Reading the paper this morning and came across this very interesting article.
Plastic roads will be introduced across Britain under plans to prevent potholes causing havoc for drivers and cyclists.
The Department for Transport (DfT) said that almost £23 million was being put aside as part of research designed to future-proof roads.
Some £1.6 million of the fund will be used to extend an existing trial in Cumbria that involves recycling waste plastic and using it to form a tough new road surface that is far less likely to break up.
Other technologies to be tested include using kinetic energy gathered from roads to power lighting and using geothermal energy to prevent car parks and bus stations freezing over in winter.
The announcement was made as DfT figures showed that more than one in six local roads in England was in need of repair. Seventeen per cent of unclassified roads — the majority of roads intended for local traffic, including residential streets and country lanes — “should have been considered for repair” in the year to the end of March 2018. It was the same as a year earlier. Three per cent of local A-roads were in a poor state. The proportion increased to 11 per cent in Manchester and 9 per cent in Brighton and Nottingham.
In the Cumbria trial, led by MacRebur, a company, 100 per cent recycled waste plastic is turned into small pellets which are added into an asphalt mix in place of bitumen. It is said to increase the lifespan of roads and cut maintenance costs. The DfT grant will lead to it being extended elsewhere in the UK. Toby McCartney, the company’s managing director, said: “[Our solution] gives the asphalt the flexibility to cope with expanding and contracting in our changing weather conditions.”
In Buckinghamshire kinetic energy recovery technology will be used to gather energy from the carriageway and relay it to roadside battery units. This can then be used to power street lights. In trials in Bedfordshire geothermal energy will be used to heat water pipes laid just below the surface to help to de-ice car parks and bus stations.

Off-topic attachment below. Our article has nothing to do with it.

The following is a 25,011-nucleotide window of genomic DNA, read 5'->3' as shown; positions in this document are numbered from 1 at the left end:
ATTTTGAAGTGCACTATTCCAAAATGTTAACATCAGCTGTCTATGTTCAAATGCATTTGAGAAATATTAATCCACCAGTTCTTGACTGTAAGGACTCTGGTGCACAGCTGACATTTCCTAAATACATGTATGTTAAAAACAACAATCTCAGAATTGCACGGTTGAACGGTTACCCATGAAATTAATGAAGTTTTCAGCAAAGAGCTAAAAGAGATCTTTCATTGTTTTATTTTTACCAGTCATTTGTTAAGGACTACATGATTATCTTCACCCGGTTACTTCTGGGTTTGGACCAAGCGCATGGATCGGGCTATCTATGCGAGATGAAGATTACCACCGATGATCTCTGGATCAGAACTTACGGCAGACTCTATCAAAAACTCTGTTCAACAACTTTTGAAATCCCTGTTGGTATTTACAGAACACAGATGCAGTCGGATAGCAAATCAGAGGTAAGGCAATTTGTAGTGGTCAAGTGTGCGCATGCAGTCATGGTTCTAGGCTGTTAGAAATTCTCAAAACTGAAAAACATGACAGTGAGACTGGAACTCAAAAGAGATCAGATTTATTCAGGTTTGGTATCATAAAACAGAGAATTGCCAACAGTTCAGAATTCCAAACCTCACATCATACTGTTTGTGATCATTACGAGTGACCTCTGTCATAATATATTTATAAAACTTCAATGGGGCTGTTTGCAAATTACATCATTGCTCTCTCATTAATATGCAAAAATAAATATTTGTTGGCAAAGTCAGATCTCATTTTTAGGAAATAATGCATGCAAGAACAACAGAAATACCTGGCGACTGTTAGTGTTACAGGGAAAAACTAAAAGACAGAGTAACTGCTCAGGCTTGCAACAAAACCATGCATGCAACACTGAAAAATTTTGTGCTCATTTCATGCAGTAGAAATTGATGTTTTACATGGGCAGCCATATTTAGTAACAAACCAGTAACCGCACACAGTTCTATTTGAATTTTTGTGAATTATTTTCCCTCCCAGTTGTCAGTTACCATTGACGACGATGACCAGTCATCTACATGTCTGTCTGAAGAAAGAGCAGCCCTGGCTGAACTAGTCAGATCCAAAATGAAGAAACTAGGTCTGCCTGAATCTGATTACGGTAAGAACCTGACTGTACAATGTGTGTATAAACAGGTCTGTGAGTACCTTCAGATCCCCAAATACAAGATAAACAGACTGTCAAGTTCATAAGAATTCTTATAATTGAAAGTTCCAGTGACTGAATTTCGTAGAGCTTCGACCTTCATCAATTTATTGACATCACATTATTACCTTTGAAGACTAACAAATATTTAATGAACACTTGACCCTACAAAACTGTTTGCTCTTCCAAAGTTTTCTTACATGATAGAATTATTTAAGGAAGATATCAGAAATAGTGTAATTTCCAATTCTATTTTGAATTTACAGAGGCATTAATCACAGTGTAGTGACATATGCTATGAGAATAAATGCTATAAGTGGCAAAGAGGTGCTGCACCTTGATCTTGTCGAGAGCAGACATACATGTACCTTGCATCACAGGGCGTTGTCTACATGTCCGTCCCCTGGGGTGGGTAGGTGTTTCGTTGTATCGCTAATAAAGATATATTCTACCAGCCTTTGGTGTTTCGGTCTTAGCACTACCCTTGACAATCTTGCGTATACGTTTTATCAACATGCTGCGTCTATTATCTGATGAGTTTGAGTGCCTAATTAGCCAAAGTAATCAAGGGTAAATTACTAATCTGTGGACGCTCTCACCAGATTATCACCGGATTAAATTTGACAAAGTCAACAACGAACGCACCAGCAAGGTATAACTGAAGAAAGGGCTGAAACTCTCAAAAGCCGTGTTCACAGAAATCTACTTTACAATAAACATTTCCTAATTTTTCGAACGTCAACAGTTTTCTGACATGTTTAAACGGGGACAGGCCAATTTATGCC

Last year 3 per cent of A roads and 6 per cent of the B and C road network in England should have been considered for maintenance
The pothole problem has been causing alarm. Recent research by the RAC indicated that more than 674,000 were reported in the past 12 months, a rise of 33 per cent in three years. Critics claim that local roads have been left in a poor state because of years of underfunding as councils spend more on social care.
In many areas, last year’s harsh winter led to already poor roads simply crumbling away. It resulted in rising numbers of accidents among cyclists and left thousands of cars with damaged shock absorbers, broken suspension springs and distorted wheels.
Chris Grayling, the transport secretary, said: “Potholes are the number one enemy for road users. . . Today’s trials will see how new technologies work in the real world.”
Nicholas Lyes, the RAC’s head of roads policy, said: “This project is no replacement for the government looking seriously at the funds that are made available to fix local roads and putting in place longer-term funding.”